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Player Consequences: The Need for Speed

Massively: "Traveling has always been one of the least popular parts of playing a MMO. It doesn't matter if you are marching through the lengthy Connall's Valley in Age of Conan or travelling across the galaxy in EVE Online. It can be tedious no matter what the setting. Nice visuals and guild chat can occupy you part of the time, but you still check the map every other minute. We're lucky that MMO design has come a long way since the early days, where the only option was to hit the road on foot. Most games now give us vehicles, mounts, and in some cases mechanical ostriches to speed up the pace a bit. After all, if it's the journey and not the destination that matters then you definitely want to travel in style.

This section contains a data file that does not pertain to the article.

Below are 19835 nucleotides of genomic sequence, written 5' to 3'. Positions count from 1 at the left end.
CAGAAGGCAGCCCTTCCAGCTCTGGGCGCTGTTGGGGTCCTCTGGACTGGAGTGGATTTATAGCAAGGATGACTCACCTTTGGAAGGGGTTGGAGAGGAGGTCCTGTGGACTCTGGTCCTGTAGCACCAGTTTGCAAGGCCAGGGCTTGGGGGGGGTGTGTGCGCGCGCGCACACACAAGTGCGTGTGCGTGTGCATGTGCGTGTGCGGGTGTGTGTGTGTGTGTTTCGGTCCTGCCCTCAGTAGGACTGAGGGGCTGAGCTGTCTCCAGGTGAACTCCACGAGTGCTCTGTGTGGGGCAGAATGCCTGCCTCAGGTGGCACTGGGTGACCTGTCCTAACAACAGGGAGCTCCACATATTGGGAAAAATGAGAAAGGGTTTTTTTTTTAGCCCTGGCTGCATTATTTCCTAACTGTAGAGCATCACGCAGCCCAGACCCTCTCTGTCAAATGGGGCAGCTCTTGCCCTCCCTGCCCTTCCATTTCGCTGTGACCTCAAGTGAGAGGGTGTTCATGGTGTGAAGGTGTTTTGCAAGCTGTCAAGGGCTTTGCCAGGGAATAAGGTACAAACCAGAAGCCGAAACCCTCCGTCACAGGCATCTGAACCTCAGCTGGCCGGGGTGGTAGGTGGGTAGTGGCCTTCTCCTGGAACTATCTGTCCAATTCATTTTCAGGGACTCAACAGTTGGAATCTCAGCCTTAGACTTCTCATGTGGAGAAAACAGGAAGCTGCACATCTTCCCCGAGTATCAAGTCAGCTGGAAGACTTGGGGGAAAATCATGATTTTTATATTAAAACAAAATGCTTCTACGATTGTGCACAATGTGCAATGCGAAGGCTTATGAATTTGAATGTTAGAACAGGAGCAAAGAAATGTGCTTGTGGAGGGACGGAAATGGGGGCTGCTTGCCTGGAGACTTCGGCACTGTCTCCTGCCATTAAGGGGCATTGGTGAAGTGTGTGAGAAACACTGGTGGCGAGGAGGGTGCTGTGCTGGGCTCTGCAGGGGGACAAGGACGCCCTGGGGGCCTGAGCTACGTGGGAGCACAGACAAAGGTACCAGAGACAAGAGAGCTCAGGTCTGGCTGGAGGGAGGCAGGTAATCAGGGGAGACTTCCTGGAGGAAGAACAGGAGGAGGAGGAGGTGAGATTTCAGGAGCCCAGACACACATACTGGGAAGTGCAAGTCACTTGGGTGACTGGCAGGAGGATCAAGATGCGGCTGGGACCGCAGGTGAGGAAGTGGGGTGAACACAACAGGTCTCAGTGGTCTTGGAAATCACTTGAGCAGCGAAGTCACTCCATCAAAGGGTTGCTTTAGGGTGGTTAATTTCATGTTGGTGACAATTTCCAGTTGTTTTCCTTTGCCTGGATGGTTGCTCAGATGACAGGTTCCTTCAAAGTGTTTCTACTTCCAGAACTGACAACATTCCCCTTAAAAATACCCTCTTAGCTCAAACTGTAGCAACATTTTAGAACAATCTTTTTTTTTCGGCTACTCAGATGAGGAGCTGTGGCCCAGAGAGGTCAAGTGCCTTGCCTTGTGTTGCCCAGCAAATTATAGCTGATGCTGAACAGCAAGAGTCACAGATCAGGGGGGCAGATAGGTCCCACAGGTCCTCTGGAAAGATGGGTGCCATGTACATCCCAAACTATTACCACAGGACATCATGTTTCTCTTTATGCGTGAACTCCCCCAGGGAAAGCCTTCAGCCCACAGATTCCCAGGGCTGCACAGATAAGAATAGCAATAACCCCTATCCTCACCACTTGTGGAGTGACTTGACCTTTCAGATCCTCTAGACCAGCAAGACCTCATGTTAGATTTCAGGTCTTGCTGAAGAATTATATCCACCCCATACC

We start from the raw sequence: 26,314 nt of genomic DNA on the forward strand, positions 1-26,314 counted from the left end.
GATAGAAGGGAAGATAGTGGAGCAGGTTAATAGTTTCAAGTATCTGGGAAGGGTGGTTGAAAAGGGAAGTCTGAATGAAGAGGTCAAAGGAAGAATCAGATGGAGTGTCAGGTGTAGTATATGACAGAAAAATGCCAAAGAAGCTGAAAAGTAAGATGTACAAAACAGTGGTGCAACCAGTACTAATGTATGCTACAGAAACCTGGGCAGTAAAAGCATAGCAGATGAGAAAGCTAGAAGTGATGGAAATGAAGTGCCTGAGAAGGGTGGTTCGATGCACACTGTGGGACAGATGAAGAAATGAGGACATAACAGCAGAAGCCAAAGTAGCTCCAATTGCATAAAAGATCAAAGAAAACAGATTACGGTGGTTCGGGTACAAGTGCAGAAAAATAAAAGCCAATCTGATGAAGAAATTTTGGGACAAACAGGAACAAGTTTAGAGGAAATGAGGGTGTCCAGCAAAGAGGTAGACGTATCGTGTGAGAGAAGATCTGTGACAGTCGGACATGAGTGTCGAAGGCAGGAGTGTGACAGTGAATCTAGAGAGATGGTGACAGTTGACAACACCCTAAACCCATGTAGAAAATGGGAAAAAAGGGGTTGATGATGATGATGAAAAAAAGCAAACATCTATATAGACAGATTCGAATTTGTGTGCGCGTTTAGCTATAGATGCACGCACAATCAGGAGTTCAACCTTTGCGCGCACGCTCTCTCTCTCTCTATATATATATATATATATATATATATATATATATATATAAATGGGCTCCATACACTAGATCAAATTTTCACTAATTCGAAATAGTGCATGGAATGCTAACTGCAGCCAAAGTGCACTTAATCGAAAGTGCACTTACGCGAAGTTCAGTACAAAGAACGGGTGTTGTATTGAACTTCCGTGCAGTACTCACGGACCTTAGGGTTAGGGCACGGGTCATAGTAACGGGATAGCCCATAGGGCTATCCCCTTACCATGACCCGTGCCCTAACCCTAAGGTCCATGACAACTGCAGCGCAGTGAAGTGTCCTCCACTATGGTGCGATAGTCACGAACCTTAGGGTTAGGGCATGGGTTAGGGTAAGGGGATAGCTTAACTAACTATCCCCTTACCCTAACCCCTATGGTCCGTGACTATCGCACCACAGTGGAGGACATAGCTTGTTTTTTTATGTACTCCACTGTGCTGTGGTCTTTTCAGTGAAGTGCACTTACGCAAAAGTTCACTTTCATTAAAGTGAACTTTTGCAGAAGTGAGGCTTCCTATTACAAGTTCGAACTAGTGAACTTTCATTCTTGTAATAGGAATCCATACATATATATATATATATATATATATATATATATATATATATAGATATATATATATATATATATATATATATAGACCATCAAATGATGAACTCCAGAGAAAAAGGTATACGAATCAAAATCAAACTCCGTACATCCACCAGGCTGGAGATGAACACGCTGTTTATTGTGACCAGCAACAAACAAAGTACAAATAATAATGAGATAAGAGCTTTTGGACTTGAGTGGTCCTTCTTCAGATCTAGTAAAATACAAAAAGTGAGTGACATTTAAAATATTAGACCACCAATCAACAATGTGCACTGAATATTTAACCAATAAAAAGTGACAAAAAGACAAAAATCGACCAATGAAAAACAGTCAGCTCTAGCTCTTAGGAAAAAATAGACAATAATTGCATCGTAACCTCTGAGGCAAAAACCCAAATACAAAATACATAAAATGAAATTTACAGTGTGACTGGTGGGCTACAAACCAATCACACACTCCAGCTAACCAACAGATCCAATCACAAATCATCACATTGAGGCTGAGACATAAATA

There is one underlying reason why travel times continue to be prevalent in MMOs today and it's directly related to player expectations of virtual worlds. Developers are very sensitive to the issue of making their games seem like a real world and not a collection of three dimensional video game levels. Any MMO that has too many instances and separate zones often gets complaints for breaking the feel of a seamless world. This can actually turn players away from the game. As a result, the most successful games are often those with an over-world where players don't find themselves constantly having to load data as they zone. Just look at how World of Warcraft, Lord of the Rings Online, and EVE Online handle their world design."

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massively.com
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